This is a book we remember not for prose style or engaging characters. While Mara and Dann’s characters are fully developed, some of the others seem to be there just to propel the story forward. But it is in fact in the virtuosity of its storytelling that the greatness of this book lies. This road novel gives us a story which is a mirror to our species, working through many twists and turns, through the gradual enkindling of hope as the siblings journey to more prosperous lands – where trees still thrive – through the weaving together of a veritable bazaar of humanity – the pale Albs, displaced from Yerrup to northern Ifrik by the ice, the lazy ganja-smoking Hadrons, the praying men of Kanaz, the fighting Hennes and Agres of Charad, the long-legged Neanthes, the frizzy-haired Rock people, and the tall and good-looking Mahondis, once the rulers of the continent – through the ever-present threat of a pursuer, and through an exploration of the crests and depths that the human soul can climb or plunge into. The depths are numerous, the crests few.

Near the Rock village, amongst a pile of ruins, Mara discovers intricate carvings of war scenes from different time periods, like a palimpsest, which stand testimony to the bloodthirstiness of our kind. Much later during their journey, in a museum of North Lands, the siblings discover detailed records of the machines and weapons of war from the warm interregnum before the current Ice Age. Some of these were so unbelievably complicated and cruel that Mara finds it hard to believe what she is reading:

“But the end of the story in every building was war, and the ways of war became crueller and more terrible. In a room in a building that had only machines of war, was a wall that listed the ways it was thought these ancient peoples would have ended their civilisations even if the ice had not arrived. War was one.”

And the records at this museum, noting the utter lack of concern for the environment among these ancients, said:

“These were peoples who had no interest in the results of their actions. They killed out the animals. They poisoned the fish in the sea. They cut down forests, so that country after country, once forested, became desert or arid. They spoiled everything they touched. There was probably something wrong with their brains. There are many historians who believe that these ancients richly deserved the punishment of the Ice.”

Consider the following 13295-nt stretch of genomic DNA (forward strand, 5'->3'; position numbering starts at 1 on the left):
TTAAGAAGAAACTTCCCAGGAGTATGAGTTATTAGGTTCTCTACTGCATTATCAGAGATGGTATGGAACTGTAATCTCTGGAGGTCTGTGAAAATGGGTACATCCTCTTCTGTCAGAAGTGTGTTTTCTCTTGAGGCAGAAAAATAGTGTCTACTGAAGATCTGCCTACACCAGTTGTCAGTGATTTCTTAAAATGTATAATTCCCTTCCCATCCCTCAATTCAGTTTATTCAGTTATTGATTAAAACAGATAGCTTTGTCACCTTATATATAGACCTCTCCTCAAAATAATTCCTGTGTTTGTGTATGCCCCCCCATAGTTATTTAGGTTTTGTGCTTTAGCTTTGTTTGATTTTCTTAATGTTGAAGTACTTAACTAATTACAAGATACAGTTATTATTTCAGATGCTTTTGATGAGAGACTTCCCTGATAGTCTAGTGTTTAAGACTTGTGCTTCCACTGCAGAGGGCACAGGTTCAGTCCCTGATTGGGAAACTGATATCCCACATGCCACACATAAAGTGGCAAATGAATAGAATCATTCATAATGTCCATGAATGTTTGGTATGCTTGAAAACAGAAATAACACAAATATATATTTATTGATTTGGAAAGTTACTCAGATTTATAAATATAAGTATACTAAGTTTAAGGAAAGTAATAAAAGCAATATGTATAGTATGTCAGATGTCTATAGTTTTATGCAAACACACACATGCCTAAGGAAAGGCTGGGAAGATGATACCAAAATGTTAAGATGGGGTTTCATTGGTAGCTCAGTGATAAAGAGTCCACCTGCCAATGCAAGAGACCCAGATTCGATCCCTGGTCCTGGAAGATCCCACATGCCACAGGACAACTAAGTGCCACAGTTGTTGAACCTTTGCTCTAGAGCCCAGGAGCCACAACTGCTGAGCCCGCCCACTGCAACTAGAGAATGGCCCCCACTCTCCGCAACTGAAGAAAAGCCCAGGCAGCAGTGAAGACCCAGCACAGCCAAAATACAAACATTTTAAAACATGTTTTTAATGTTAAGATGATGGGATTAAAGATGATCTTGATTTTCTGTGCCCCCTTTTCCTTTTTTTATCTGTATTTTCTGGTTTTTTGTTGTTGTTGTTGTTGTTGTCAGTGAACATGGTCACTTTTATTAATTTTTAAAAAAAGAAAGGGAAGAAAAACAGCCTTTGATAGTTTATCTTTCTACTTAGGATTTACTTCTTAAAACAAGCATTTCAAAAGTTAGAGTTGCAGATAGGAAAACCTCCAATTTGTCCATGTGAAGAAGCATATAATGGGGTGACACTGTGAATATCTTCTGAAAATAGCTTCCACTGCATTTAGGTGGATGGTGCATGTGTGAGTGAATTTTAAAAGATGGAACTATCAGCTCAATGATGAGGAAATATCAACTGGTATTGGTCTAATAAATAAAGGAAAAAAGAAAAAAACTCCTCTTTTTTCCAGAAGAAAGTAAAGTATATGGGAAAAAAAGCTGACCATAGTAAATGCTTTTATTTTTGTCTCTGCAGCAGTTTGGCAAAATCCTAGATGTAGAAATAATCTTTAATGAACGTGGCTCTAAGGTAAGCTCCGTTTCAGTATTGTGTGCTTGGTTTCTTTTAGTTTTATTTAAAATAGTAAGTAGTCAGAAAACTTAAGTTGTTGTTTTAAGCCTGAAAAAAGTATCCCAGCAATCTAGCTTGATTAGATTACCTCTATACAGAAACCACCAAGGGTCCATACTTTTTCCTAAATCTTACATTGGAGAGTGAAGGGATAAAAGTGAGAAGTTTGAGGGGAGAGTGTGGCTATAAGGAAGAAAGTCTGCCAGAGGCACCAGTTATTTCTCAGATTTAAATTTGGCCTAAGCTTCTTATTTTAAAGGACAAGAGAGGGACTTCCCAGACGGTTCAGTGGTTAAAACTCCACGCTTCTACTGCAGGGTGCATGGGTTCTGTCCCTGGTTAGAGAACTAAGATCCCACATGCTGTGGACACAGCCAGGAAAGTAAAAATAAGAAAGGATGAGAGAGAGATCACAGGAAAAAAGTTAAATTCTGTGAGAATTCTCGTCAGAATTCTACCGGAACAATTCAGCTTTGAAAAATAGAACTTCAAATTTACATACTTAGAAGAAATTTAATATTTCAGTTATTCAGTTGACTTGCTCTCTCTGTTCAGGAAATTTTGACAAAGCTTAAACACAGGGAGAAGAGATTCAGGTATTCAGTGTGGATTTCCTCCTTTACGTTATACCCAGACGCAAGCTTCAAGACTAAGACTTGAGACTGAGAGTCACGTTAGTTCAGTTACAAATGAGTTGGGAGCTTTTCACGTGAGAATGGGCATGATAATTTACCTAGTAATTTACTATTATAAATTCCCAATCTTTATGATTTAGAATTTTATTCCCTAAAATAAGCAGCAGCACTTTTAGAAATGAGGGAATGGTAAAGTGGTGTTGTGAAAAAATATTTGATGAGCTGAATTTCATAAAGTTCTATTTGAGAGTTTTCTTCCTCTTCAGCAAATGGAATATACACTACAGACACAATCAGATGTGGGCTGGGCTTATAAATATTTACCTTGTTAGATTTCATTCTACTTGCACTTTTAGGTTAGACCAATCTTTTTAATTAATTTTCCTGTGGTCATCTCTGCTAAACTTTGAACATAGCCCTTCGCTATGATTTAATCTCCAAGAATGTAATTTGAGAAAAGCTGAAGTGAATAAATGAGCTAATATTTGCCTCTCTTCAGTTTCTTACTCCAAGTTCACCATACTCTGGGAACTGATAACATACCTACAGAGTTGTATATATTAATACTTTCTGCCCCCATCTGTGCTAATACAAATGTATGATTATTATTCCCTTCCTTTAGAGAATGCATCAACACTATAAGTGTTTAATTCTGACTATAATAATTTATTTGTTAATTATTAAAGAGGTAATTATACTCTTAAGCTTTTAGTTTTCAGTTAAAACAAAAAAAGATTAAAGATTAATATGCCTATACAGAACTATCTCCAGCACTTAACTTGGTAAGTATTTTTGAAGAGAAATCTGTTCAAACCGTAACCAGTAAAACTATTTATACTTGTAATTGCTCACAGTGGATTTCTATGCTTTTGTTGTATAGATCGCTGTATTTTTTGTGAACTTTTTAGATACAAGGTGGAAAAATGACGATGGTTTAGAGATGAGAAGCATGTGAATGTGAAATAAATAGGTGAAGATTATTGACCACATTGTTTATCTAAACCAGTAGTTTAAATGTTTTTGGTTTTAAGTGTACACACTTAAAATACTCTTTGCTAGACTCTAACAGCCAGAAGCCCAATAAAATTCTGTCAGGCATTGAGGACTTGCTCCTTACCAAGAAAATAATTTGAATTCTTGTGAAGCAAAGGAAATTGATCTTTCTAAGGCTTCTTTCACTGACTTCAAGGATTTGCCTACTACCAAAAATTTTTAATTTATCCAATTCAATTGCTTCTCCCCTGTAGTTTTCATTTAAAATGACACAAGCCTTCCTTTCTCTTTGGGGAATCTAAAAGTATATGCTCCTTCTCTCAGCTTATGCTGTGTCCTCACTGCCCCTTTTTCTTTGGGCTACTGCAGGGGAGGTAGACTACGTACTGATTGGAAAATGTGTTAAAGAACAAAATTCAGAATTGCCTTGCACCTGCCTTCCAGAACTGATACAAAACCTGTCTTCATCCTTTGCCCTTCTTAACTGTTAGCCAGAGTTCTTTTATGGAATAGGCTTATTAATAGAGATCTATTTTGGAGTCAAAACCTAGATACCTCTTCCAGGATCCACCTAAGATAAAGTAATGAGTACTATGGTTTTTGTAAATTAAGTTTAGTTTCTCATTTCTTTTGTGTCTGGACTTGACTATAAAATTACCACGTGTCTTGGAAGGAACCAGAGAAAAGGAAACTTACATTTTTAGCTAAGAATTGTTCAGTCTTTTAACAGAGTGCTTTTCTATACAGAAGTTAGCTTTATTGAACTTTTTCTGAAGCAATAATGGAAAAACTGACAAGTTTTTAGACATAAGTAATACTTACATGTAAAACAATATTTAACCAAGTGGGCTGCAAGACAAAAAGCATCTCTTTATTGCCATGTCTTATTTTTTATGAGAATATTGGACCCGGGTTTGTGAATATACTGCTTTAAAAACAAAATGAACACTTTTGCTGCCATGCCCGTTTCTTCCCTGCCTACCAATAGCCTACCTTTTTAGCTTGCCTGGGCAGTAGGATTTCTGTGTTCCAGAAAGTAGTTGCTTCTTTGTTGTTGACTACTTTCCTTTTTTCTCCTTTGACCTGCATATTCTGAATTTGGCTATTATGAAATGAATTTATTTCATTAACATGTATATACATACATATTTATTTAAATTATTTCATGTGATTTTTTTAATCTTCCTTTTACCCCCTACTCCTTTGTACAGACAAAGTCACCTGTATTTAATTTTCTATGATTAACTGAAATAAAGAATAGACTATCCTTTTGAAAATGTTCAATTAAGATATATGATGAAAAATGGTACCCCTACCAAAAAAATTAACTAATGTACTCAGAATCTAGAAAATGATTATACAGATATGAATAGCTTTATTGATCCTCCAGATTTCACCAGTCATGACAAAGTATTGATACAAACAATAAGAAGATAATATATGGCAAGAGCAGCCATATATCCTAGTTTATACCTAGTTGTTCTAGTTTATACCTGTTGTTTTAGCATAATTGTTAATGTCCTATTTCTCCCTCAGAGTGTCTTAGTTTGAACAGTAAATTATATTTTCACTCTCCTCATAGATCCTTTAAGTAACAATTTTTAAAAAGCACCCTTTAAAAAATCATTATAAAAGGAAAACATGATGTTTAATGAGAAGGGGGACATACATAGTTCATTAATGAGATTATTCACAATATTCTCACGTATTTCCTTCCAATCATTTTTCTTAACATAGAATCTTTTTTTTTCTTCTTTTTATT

And yet these ancients had created an advanced civilisation but all that knowledge had been lost. One day Mara asks Daima what she meant by the word “invented”.

“‘Invented?’

‘You don’t know the word because nothing is invented now. Once, long ago, there was a civilisation – a kind of way of living – that invented all kinds of new things. They had science – that means, ways of thinking that try to find out how everything works – and they kept making new machines, and metals…’ She stopped talking for a while, seeing Mara’s face, then put out her old hand and laid it over Mara’s. ‘There was once a time, but it was a long, long time ago, when there were machines so clever they could do everything – anything you could think of, they could do it – but I’m not talking about then. No one knows why all that came to an end. They say that there were so many wars because of those machines that everyone all over the world decided to smash them.”

Throughout the novel there is this wistfulness bordering on admiration for the great intelligence of the ancients. But this is balanced by a realisation of their utter foolishness, their disregard for the environment, and their design of apocalyptic machines of war.

War. Wars never ceased. Wars, battles and strife still ravage the countries through which Mara and Dann head northwards. War then is the common denominator, the distilled absolute of our species, the eternal pursuit and distinguishing trait of our kind. Plus ça change, plus c’est la même chose.

As sister and brother journey across a ravaged continent, in search of water and food, in their absolute faith in the road to take them somewhere better, in Dann’s imperative to go further north, it is this blood thirst and the quest for power that they encounter time and again. In between, there are those rare appearances of friends and do-gooders. They arrive in the endless night of a world controlled by humans – like aliens with the light.

Mara and Dann: An Adventure, Doris Lessing, HarperColl


Rajat Chaudhuri is a Charles Wallace Trust, Korean Arts Council-InKo and Hawthornden Castle fellow. The Butterfly Effect, his fourth work of fiction, will be published next year.